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    Choices and changes: death, burial and the English Reformation

    Harding, Vanessa (2003) Choices and changes: death, burial and the English Reformation. In: Gaimster, D. and Gilchrist, R. (eds.) The Archaeology of Reformation, 1480-1580. Barnsley, UK: Maney Publishing, pp. 386-398. ISBN 9781904350002.

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    Abstract

    Book synopsis: It is quite possible that the Reformation had far less impact on the personal religious beliefs and superstitions of the English people than has been thought. This collection of thirty essays, from the Archaeology of Reformation Conference held in the British Museum in 2001, is based on the premise that archaeology can provide the most reliable insights into how the Reformation affected daily life in England and, to a lesser degree, in north-western Europe. The most obvious impact that the Reformation had was its creation of spaces where churches and monasteries once stood. Another dominant theme of the book is `what happened to Catholic things in a Protestant world?' Post-Reformation attitudes can be found in new trends in church fixtures and fittings, in iconography, in the architecture of new churches, in the reuse and secularisation of monastic buildings and religious paraphernalia, in the development of corporate parishes and guilds and in the burial and commemoration of the dead. Many of the papers are well-illustrated with relatively few notes.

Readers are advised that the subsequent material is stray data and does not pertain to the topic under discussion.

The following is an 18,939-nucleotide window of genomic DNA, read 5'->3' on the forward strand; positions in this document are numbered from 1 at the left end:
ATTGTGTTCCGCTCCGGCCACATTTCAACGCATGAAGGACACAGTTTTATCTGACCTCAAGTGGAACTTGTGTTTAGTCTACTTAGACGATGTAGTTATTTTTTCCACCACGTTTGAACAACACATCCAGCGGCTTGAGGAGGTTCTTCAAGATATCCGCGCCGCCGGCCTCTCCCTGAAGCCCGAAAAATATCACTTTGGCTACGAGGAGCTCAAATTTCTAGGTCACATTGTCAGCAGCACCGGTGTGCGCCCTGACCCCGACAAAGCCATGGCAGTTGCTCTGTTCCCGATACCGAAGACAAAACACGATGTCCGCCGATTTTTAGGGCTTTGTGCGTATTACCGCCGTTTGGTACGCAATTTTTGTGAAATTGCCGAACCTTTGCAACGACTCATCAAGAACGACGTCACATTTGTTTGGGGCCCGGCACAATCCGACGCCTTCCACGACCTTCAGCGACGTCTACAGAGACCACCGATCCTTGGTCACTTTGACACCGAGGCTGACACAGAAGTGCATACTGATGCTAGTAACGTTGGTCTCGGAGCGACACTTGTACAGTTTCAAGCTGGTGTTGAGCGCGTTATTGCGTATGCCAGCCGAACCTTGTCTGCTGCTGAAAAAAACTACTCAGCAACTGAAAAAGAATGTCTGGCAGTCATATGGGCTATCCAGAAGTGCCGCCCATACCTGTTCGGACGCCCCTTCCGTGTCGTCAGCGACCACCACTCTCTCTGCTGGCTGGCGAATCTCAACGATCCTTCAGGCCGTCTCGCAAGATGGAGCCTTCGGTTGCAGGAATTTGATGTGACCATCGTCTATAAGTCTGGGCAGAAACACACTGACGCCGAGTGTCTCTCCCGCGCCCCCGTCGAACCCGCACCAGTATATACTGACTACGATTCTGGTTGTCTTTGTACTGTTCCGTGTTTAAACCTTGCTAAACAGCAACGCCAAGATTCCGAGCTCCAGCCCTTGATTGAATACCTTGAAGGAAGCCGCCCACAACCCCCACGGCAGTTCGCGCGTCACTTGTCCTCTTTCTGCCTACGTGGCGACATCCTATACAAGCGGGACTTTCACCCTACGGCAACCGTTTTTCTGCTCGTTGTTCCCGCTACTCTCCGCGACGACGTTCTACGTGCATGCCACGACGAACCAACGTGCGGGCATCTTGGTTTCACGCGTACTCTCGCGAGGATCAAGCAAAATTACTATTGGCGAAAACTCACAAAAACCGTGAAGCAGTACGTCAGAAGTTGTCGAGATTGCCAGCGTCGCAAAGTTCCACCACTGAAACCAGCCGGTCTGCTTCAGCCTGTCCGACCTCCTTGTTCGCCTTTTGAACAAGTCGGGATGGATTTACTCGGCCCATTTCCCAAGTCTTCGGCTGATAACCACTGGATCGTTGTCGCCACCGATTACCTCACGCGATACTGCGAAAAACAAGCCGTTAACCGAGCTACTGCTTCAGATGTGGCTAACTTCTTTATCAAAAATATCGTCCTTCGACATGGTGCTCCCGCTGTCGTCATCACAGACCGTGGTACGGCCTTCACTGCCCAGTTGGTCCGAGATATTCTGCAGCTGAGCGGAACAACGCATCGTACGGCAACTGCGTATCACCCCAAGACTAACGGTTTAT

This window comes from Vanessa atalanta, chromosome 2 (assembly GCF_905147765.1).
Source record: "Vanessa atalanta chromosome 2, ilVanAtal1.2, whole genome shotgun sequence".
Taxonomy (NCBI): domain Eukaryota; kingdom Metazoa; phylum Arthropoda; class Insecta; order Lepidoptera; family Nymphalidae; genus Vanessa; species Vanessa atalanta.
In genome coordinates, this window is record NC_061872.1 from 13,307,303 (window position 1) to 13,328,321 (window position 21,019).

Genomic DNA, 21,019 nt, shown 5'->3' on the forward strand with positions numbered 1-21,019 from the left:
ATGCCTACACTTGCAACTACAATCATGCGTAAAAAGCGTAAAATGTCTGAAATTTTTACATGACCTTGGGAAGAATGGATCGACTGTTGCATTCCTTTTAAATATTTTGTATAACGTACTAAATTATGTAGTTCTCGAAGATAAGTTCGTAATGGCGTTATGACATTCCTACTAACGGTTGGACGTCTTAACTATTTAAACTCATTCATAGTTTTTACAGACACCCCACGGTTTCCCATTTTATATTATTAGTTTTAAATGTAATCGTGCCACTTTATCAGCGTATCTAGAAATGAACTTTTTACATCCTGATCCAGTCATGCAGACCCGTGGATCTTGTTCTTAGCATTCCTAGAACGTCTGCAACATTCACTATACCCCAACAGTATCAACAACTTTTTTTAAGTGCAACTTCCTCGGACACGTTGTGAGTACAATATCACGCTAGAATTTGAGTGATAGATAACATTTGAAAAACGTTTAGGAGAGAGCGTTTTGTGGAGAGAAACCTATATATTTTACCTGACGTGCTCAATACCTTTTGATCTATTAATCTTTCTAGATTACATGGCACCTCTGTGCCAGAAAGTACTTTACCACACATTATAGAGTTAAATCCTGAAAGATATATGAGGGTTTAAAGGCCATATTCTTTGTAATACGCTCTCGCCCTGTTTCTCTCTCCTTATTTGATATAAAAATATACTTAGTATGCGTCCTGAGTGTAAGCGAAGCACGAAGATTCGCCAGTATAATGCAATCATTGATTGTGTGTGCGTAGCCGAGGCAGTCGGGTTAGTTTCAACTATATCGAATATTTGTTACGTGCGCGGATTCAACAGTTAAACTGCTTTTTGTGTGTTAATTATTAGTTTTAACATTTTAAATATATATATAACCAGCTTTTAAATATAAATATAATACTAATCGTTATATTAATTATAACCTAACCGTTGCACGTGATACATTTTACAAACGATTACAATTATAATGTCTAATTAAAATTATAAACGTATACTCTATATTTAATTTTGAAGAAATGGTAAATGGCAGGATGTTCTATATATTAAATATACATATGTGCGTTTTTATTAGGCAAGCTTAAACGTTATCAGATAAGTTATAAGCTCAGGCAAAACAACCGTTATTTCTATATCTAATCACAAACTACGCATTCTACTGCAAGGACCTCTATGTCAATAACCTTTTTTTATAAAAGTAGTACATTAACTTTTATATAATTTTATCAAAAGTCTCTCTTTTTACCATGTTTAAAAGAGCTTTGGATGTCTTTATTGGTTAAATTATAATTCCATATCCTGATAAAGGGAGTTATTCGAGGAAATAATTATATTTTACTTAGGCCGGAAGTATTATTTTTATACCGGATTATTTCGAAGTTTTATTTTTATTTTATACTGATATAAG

Metadata

    Item Type: Book Section
    School: Birkbeck Schools and Departments > School of Social Sciences, History and Philosophy > History, Classics and Archaeology
    Depositing User: Sarah Hall
    Date Deposited: 23 Jan 2017 16:24
    Last Modified: 23 Jan 2017 16:24
    URI: http://eprints.bbk.ac.uk/id/eprint/18002

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